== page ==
"Friends with Kids" is about breaking conventions, offering an atypical (and refreshing) perspective on marriage and children. It thrives on the chemistry of its two leads, dishing out their rather brash commentary on the failed relationships of their friends, and sharing some of the opinions we always think but never say. The experiment unfolds and it's funny, only to succumb to the formulaic predictability so promisingly absent from the first half. Film with laughs.
Happy Feet TwoAnthony Macali
Mumble's son, Erik, is struggling to realize his talents in the Emperor Penguin world.
"Happy Feet Two" is actually an existential film with penguins, but don't let the seemingly grim subject matter get you down. It takes a good hike to get going, but once it does, there is plenty of the famous singing and dancing that made the first film so popular, and en masse. Thousands of penguins stamp their feet in this majestic world, its scope and beauty coolly realised with some very colourful animation. In the face of grave danger, these flightless birds find hope and life in their music. Skip along and you will be happy too.
An adventurous girl finds another world that is a strangely idealized version of her frustrating home.
"Coraline" is a mesmerising story of family and imagination. The claymation is enthralling and the pain-staking detail with which it was made is awe-inspiring. Such amazement transcends to the creepy and kooky "other" world, as we're invited to explore a dark and twisted universe of characters with button-eyes and questionable morality. Although it may haunt young children, they will certainly value their parents afterwards. A wondrous fable of exploration and fantasy.
Mandela: Long Walk to FreedomAnthony Macali
A chronicle of Nelson Mandela's life journey from his childhood to presidency of South Africa.
Mandela was an extraordinary man, and his story moves at an extraordinary pace. The film wastes no time in rallying your sympathy, revealing some of the more surprising actions of the young leader in his battle with the unrelenting and antiquated oppression of government. We also discover the strong relationship he had with his wife, a woman equally passionate in her fight for freedom and equality, and a significant chapter in his life. Both performances are worthy of the iconic figures. It's a long walk, but a brief history lesson. Emotionally charged.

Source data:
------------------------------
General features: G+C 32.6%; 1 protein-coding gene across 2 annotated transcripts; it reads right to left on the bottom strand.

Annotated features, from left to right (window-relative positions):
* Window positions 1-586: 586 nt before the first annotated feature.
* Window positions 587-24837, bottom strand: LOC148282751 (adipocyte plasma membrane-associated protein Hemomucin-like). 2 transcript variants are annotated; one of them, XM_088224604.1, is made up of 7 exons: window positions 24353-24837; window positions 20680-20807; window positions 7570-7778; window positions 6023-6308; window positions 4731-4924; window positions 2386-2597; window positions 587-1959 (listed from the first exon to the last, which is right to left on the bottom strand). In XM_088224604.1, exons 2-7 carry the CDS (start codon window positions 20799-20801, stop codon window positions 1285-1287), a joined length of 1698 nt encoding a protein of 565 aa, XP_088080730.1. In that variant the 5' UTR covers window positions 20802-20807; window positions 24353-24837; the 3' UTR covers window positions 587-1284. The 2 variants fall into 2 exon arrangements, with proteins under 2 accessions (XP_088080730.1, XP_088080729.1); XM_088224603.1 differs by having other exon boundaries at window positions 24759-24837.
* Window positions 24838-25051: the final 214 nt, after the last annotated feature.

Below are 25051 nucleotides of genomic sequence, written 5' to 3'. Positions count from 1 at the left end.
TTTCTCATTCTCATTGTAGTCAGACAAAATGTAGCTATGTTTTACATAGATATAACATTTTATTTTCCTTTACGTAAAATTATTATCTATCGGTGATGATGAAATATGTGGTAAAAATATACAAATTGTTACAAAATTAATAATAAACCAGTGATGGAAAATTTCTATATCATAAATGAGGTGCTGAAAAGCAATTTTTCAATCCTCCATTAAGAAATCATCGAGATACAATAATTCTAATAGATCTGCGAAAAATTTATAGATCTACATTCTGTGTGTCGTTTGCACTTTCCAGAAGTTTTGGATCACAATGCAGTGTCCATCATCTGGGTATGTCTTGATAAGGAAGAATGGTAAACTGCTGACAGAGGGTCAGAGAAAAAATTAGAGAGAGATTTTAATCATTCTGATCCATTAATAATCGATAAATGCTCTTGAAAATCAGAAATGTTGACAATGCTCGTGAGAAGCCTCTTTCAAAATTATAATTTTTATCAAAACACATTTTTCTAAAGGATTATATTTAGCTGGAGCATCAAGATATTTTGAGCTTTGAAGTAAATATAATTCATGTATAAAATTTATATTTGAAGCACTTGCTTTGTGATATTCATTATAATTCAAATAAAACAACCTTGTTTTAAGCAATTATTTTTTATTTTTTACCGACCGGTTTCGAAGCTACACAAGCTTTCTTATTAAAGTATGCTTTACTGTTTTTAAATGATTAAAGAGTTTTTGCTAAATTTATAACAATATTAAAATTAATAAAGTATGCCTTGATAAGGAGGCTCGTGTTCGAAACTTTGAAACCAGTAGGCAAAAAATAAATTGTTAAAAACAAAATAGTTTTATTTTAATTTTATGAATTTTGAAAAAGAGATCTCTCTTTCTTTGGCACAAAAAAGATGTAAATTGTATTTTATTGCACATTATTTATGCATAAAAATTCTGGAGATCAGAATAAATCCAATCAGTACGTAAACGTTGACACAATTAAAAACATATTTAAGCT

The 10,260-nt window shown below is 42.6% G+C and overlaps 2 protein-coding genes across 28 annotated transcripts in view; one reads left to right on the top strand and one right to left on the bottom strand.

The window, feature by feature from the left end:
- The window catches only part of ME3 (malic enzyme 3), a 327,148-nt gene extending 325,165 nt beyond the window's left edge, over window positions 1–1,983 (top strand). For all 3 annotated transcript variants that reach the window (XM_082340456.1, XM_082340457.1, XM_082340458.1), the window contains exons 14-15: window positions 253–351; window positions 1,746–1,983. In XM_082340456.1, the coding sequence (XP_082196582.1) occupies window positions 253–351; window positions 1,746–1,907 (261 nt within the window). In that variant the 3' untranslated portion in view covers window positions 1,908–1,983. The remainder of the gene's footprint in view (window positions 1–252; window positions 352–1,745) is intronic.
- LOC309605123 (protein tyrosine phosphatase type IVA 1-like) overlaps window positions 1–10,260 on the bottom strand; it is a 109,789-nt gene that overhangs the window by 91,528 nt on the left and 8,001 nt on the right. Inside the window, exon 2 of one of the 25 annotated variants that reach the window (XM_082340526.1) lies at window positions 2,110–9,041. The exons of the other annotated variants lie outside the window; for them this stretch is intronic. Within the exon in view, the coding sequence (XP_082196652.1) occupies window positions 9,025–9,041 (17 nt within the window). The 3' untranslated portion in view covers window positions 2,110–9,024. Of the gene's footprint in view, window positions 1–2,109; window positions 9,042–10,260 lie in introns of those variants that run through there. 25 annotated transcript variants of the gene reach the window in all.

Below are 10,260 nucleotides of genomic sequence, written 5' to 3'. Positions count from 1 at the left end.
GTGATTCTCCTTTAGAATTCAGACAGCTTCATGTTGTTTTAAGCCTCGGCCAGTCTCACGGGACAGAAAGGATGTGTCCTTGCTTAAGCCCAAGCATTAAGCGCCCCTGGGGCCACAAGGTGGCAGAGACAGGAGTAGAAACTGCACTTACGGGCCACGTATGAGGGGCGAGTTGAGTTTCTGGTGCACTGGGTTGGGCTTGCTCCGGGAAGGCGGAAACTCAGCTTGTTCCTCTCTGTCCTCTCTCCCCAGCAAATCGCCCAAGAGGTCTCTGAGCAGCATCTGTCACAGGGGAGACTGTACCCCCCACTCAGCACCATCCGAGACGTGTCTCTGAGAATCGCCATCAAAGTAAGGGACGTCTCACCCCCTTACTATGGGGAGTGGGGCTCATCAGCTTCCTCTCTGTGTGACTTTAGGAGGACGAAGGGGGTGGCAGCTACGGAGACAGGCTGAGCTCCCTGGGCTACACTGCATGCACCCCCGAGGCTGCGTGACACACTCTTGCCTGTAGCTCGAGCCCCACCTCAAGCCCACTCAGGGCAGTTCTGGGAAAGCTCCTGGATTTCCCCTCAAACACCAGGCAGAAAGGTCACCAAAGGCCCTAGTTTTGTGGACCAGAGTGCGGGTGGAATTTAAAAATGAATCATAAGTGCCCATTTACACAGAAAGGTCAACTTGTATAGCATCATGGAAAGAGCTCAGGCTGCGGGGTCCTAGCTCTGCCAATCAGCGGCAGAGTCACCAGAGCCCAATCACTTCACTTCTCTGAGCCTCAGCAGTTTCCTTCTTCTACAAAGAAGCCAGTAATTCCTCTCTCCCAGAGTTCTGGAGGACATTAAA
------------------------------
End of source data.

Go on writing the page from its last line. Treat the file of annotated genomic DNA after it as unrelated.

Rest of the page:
Man on a LedgeThomas Jones
As a police psychologist works to talk down an ex-con who is threatening to jump from a Manhattan hotel rooftop, the biggest diamond heist ever committed is in motion.
Any film that starts with a car chase in a cemetery is bound to be good. "Man on Ledge" is packed with non-stop drama, suspense, action and characters. There are so many players in this game, each with their own rising stakes, and the way the multiple stories unfold simultaneously, with not a minute of screen time wasted, is incredibly smart and highly entertaining. Don’t let the title deceive you, the plot is a lot thicker and will keep you on the ledge of your seat.
In 2072, when the mob wants to get rid of someone, the target is sent 30 years into the past, where a hired gun awaits.
What would you do if you met yourself 30 years from now? Would you hug and tell yourself how healthy you look? This time travel film is far from some ploy to sell you life insurance. The characters are trying to kill their future selves, in a roundabout way. It is seriously cool. The plot is unpredictable for the entirety and the characters are as disturbing as they are likeable. Prepare yourself for hours of post film analysis. It's a ride
The Secret Life of Walter MittyAnne Murphy
A day-dreamer escapes his anonymous life by disappearing into a world of fantasies filled with heroism, romance and action.
Suspend disbelief and step into the sort of adventure we ordinary folk only dream about. In addition to the ripping story line there are quirky characters and a stunning visual presentation, a magical combination. There is an interesting sub-plot about corporatism and the value placed on the bottom line rather than employees which has us hoping that someone can pull a rabbit from a hat. Remind the cynics when they scoff that it is the star gazers who create the magic. Shhh.
TRON: LegacyAnthony Macali
A virtual-world worker looks to take down the Master Control Program.
"TRON: Legacy" is a digital extravaganza, highlighting the progress of special effects in the many time cycles between its predecessor, barely a required prerequisite. The visual artistry in this film is unparalleled, constructing a highly immersive universe that is truly dazzling. The retro illuminations harness a mesmerising force, luring you into a journey of exhilarating action and adventure. Complete with a distinctive futuristic soundtrack, the experience will struggle to escape from your memory. Close to perfect.
Bran Nue DaeAnne Murphy
In the summer of 1965 a young man is filled with the life of the idyllic old pearling port Broome - fishing, hanging out with his mates and his girl.
It's a pleasure to watch a colourful Australian film that doesn't skirt around serious indigenous issues. Even with its underlying messages "Bran Nue Dae" is far from sombre; humour and music are the vehicles used to stir the collective conscience of the audience. This is a funny, high-spirited and rollicking road trip with an outstanding ensemble cast. If only every day dawned so brightly...